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Property Investment – What Future For the Biggest Bubble of All Time?

The Economist magazine published a special report in this months issue entitled “House Prices … After The Fall”. Some might call it pessimistic, alarmist, nonsense or worse but only the foolish would choose to ignore the research that comes out of a think-tank with the kind of resources that this highly respected publication has. Though as a caveat I might add that I am living in Ireland, the country that a recent Economist study declared the best place in the world to live and I could find several dozen reasons to dispute this … but that’s another story!

What the Economist tells us is nothing that we don’t already know. An obsessive interest in property by investors, prompted by low interest rates and a loss of faith in equities, has fuelled a massive ‘bubble’ in the property market, the largest house price boom ever witnessed. Perhaps what we didn’t know is this bubble exceeds by 20%, the global stock market bubble of the 1990′s and we all know what happened there! It burst, as all bubbles do when under excess pressure.

So what are the predictions for the future and what implications might they have for those considering an investment in property now? Using information gathered from lending institutions, estate agents and national statistics, the Economist has compiled a set of global house prices indices covering 20 countries from 2002 to date. The figures indicate that house prices are seriously over valued in many countries including Spain, Ireland and France, fuelled mainly by speculative demand. America, though heating up a little later is following the same path. Using the current slow down in Australia as an example, and Japan and Germany’s negative house price growth, predictions are that with even a flattening off of the market rather than a total collapse, recession is inevitable since people will be far less inclined or unable to release capital on their homes for spending in the economy. So even a ‘soft-landing’ will cause significant economic pain! In addition, massively inflated prices that are disproportionate to income spells bad news, especially for landlords. In Ireland, for example, rental yields have fallen to below 3%, well below current mortgage rates.

Significantly, all the countries in the Economist’s house price index are well developed established economies. The report gives no mention to the emerging economies in Central and Eastern Europe. If, as indicated the housing market in Britain, Ireland and the Netherlands is starting to cool, this will have an immediate impact on the property market in these economies as investors chase better returns. Already EUR1 billion of Ireland’s anticipated EUR6 billion of real estate investment funds are expected to flow to countries outside the EU-15.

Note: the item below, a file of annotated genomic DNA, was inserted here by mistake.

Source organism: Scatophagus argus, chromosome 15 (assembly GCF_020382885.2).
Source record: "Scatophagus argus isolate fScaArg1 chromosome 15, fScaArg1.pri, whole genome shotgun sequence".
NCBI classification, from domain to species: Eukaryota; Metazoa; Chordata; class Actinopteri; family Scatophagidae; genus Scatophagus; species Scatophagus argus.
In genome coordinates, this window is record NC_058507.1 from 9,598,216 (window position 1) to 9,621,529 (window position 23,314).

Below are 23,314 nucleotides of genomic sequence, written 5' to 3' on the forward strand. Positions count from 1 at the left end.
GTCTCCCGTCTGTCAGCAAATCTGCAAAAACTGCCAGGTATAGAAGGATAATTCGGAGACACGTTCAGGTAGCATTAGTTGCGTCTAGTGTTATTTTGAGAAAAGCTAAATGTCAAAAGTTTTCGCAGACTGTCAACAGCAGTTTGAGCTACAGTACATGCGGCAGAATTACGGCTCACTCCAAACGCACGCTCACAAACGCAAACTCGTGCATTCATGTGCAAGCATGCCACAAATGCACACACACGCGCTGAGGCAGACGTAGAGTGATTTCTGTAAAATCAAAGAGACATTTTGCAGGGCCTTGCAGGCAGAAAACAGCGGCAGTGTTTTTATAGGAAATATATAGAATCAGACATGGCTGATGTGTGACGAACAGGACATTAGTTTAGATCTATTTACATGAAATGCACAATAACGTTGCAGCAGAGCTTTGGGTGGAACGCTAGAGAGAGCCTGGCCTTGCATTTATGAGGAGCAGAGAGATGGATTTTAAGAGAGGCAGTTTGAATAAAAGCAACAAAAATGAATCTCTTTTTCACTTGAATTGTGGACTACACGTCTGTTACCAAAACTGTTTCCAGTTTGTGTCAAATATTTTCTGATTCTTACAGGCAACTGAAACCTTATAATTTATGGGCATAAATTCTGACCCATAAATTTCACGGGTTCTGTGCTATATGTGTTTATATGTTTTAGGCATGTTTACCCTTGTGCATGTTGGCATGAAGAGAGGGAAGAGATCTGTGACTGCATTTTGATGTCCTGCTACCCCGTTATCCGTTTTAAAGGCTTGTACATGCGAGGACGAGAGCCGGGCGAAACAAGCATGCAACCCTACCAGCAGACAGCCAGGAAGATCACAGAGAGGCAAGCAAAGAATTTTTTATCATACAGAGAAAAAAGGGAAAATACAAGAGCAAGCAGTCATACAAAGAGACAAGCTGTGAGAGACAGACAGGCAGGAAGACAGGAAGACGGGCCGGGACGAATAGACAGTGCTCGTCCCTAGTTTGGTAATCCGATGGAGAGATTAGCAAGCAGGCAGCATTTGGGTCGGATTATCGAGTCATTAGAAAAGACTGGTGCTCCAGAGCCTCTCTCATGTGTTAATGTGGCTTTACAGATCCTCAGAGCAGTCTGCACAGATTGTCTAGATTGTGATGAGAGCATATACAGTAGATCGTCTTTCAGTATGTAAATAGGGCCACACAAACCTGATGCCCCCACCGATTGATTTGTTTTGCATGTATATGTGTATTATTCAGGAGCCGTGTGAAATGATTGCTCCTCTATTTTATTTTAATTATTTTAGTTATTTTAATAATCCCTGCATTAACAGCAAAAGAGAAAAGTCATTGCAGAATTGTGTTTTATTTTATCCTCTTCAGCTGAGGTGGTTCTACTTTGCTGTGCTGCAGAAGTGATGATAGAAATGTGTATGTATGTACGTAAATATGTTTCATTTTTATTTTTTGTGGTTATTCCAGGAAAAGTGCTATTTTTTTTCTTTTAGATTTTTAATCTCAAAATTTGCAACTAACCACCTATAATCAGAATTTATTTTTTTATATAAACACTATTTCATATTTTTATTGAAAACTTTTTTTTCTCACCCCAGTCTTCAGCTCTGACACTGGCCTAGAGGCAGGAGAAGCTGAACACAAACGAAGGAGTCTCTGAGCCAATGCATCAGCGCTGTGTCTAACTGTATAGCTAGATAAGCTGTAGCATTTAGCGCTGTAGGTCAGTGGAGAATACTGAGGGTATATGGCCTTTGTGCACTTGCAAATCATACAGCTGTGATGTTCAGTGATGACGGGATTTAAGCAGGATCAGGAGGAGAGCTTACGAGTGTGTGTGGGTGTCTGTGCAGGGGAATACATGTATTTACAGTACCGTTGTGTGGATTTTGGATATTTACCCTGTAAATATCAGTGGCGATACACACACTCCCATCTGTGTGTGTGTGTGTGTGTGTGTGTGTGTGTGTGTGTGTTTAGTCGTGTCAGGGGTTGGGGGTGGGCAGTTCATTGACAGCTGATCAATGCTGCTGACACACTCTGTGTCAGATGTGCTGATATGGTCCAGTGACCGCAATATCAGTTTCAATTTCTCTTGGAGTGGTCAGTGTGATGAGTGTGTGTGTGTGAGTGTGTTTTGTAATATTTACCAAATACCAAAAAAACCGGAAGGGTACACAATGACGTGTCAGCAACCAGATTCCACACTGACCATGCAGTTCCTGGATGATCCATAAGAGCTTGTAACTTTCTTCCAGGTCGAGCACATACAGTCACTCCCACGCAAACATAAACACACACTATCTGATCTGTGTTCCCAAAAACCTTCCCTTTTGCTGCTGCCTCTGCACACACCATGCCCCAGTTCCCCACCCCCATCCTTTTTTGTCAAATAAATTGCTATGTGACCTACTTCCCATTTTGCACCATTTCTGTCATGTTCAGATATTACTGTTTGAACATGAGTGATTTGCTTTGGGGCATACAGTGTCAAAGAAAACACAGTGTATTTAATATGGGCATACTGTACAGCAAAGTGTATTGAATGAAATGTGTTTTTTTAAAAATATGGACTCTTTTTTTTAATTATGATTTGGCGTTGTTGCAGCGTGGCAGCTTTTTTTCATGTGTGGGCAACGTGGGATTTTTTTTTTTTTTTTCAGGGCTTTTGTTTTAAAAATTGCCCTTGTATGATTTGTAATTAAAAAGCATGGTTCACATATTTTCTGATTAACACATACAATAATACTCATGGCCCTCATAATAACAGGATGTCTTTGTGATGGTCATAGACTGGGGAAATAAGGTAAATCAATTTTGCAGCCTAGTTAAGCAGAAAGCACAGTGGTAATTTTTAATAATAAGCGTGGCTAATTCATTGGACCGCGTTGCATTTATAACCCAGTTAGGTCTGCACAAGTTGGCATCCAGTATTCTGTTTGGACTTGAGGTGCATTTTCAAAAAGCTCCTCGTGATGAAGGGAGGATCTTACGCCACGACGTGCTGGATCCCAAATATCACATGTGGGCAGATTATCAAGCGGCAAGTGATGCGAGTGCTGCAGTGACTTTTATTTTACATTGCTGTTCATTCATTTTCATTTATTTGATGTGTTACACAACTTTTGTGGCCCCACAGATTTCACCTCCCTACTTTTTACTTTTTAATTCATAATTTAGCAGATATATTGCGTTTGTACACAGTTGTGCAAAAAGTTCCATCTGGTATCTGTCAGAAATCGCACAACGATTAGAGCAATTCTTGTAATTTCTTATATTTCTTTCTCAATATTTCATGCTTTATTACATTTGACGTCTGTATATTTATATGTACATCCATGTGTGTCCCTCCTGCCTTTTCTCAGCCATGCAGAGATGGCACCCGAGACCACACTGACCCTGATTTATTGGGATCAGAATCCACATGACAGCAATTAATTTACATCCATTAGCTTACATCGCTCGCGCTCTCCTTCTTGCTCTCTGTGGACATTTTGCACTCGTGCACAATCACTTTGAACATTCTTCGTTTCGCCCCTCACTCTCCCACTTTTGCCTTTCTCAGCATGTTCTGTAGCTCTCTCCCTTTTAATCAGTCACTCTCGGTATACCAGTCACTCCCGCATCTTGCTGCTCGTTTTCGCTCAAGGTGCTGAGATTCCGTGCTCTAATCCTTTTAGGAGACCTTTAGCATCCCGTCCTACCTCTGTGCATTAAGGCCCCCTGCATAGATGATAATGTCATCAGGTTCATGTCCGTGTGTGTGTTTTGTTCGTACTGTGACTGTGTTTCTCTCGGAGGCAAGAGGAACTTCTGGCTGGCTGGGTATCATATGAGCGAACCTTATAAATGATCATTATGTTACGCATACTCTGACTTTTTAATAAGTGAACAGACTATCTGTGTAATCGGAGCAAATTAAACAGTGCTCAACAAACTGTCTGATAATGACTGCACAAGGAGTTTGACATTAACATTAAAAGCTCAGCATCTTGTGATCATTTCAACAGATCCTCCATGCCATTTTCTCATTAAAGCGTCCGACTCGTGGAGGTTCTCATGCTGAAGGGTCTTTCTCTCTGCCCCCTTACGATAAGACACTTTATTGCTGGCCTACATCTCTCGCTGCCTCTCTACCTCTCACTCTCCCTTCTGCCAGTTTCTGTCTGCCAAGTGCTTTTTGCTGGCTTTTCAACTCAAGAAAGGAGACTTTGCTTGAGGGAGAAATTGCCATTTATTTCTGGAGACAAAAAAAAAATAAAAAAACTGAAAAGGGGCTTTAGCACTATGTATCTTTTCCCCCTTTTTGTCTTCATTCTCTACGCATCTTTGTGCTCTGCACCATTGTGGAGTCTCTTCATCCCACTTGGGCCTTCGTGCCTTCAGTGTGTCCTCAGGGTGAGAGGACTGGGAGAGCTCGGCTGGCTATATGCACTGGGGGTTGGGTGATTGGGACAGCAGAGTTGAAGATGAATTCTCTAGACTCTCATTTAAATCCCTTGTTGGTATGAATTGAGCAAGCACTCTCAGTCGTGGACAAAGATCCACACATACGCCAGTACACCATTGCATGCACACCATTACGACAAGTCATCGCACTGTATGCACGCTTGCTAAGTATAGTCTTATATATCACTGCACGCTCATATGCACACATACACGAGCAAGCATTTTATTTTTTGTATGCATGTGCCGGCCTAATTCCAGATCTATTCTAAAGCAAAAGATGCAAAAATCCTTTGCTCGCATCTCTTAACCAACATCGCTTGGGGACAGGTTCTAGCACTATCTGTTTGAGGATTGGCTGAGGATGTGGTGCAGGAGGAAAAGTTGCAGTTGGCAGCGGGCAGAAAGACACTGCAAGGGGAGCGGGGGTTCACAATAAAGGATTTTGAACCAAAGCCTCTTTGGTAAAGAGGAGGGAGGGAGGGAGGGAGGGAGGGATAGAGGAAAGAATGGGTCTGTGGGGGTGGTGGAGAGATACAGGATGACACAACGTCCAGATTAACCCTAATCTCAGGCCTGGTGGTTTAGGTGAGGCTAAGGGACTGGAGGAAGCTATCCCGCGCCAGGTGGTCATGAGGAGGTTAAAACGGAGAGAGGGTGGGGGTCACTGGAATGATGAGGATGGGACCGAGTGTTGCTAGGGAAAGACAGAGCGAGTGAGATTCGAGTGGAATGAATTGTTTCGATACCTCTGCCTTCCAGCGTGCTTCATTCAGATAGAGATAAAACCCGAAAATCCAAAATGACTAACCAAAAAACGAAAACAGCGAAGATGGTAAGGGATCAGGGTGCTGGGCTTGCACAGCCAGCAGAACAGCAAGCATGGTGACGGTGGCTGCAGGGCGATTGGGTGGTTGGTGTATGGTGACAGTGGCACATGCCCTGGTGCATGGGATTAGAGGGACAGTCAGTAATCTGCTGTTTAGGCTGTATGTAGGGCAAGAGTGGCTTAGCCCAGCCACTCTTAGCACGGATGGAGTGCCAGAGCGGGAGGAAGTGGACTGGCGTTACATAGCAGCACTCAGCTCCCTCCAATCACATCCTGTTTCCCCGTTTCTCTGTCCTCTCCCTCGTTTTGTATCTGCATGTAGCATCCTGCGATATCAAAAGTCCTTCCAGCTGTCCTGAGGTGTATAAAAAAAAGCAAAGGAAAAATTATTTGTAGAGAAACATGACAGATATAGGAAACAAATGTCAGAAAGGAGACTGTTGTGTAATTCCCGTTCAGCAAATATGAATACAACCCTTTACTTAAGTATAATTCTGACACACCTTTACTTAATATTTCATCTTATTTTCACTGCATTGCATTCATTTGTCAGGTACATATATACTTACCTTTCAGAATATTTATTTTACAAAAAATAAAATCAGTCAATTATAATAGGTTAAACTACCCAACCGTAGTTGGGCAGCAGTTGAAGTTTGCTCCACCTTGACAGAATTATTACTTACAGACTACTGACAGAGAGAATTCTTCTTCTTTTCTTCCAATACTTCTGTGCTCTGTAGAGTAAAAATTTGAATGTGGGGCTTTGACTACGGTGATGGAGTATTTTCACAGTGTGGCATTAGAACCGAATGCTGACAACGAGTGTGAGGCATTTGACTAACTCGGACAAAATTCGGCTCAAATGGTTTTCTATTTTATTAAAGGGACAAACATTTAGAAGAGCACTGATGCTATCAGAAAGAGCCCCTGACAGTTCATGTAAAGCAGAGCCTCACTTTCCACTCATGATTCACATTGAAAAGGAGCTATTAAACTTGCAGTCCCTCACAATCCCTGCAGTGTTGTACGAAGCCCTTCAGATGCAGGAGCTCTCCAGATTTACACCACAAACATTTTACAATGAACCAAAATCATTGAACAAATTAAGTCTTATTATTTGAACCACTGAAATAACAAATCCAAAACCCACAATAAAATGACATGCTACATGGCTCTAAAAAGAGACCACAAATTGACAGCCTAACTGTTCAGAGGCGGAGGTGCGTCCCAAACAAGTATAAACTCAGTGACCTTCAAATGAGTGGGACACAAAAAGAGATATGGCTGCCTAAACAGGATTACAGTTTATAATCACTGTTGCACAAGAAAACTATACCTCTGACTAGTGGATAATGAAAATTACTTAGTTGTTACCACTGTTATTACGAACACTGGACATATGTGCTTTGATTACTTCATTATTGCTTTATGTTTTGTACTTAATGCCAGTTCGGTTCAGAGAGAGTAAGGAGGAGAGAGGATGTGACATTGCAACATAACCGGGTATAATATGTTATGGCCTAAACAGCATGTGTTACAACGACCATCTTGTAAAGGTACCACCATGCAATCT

It seems the only option now left for the canny property investor is to play the cat and mouse game, chasing newer markets that are experiencing similar conditions for growth and expansion that led the older ‘burnt out’ markets to their success. But with this comes the element of risk. Economies are delicate, unpredictable systems that don’t always fulfil the expectations of players within them.

For those who prefer to shy away from the risks of property investment, preferring to sit it out while the bubble follows its course, there is another option. Chateaux Lafite 2003 will yield creative investors a 13% tax-free rise over 11 months and if the market crashes, you can always drink it!

Buying Platinum Jewelry As an Investment

Investing in a precious metal like platinum can be a good long-term hedge against the volatility of the stock market, and there are many ways to invest in it. One of the best ways is to buy jewelry made from pure platinum. This allows you to hold a valuable commodity as well as wear a beautiful piece of jewelry – sort of like having your cake and eating it too!

Here are some great reasons to buy platinum jewelry as an investment: